(Neurilemoma; Vestibular Schwannoma; Acoustic Schwannoma)
An acoustic neuroma is a tumor that grows on the nerve of the ear. This nerve runs from your brainstem to the ear and plays a role in hearing and in maintaining your balance. This is a benign tumor, which means it is not cancerous. However, this condition can still cause serious problems if the tumor is large enough to put pressure on your brainstem.
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A tumor is caused by the abnormal growth of cells. This growth is determined by genes of the cells. An acoustic neuroma is caused by a problem with specific genes. It is not clear what causes the problem with the genes. Some environmental factors may play a role.
Acoustic neuroma is most common in people aged 30-60 years old. Factors that may increase your chance of acoustic neuroma include:
- History of neurofibromatosis type 2 (NF2)—a condition that leads to growth of tumors on nerves
- Family history of NF2
- Long term exposure to loud sounds
An acoustic neuroma grows slowly. Symptoms will be minor at first then worsen over time as the tumor grows. The first symptoms of an acoustic neuroma include:
- Gradual hearing loss in one ear
- Decrease in sound discrimination, especially when talking on the telephone
- Ringing in the affected ear— tinnitus
As the neuroma grows larger, symptoms may include:
- Balance problems
- Facial numbness and tingling
- Weakness of the facial muscles on the side of the tumor
If headaches or mental confusion occur, the tumor may be life threatening. Call your doctor right away.
You will be asked about your symptoms and medical history. Your ears will be examined. Tests of your nervous system will also be done. There are a number of conditions that can affect your hearing including the very common ear infection. Acoustic neuroma may only be diagnosed after results from tests such as:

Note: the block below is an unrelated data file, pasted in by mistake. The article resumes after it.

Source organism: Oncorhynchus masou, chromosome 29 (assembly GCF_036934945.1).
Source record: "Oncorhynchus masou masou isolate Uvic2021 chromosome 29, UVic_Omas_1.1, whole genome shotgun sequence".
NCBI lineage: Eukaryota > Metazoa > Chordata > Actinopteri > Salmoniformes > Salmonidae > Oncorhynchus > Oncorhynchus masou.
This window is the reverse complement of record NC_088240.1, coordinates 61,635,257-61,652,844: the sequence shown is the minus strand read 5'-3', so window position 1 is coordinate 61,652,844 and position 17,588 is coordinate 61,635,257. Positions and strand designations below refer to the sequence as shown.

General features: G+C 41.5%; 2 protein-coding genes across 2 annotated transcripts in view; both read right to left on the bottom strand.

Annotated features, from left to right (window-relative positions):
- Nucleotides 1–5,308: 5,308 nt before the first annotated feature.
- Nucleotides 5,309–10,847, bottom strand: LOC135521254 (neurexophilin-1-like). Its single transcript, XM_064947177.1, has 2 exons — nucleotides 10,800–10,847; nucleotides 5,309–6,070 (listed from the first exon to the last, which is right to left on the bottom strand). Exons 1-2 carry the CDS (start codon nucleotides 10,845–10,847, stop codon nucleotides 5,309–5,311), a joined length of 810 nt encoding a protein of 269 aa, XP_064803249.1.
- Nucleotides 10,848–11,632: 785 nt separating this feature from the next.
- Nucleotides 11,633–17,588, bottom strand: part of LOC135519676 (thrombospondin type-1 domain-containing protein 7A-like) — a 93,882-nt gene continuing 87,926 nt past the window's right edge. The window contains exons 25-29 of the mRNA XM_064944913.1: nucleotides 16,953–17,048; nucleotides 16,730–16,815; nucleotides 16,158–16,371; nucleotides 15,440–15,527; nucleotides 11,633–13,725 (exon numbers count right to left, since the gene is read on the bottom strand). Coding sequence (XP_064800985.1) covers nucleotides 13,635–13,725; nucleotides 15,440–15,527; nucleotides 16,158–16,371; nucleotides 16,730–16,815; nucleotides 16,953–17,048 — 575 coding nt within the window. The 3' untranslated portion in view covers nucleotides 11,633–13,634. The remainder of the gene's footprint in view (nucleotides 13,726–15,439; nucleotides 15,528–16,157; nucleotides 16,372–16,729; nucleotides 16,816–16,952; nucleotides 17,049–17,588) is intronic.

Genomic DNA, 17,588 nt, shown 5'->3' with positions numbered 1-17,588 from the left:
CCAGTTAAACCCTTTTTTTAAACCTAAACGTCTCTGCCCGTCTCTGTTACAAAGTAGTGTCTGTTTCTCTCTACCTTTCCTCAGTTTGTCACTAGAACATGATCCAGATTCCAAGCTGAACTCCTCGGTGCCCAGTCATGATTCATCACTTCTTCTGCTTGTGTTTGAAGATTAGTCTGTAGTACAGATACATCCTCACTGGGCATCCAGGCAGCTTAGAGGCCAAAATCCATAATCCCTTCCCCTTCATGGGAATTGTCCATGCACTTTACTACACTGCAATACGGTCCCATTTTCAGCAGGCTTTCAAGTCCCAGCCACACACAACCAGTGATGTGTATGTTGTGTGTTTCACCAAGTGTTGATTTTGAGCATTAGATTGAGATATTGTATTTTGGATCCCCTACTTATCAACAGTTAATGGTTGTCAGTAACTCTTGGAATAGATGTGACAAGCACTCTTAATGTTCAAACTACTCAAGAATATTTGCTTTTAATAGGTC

Treatment depends on your age, general health, the size and location of the tumor, and its rate of growth. Treatment may include:
Tumors may stay very small and cause few problems. In this case, the tumor may not need treatment. The doctor will monitor it for any changes. This is approach is common among people over age 70.
If the tumor is causing problems or is growing large it may need to be removed. The type of surgery depends on the size and location of the tumor. Complications of surgery may include permanent hearing loss and/or paralysis of facial muscles on the affected side.
Radiation therapy is the use of radiation to kill cells and shrink tumors. It may also stop further growth of the tumor. Radiation may be used when tumors are small and surgery is not possible. This method may preserve hearing. The radiation may be given over several treatments or as one large dose.
A procedure called stereotactic radiosurgery may be used. This surgery uses a focused beam of radiation to destroy tumor tissue in and around the brain.
There are no current guidelines to prevent acoustic neuroma.
Acoustic Neuroma Association
American Academy of Audiology
Canadian Academy of Audiology
The College of Family Physicians of Canada
Acoustic neuroma. American Hearing Research Foundation. Available at: http://american-hearing.org/disorders/acoustic-neuroma. Updated October 2012. Accessed September 5, 2017.
Acoustic neuroma. VEDA website. Available at: http://vestibular.org/acoustic-neuroma. Accessed September 5, 2017.
What is acoustic neuroma? Acoustic Neuroma Association website. Available at: https://www.anausa.org/learn-about-acoustic-neuroma/what-is-acoustic-neuroma. Accessed September 5, 2017.
Last reviewed September 2018 by EBSCO Medical Review Board Donald W. Buck II, MD Last Updated: 3/17/2017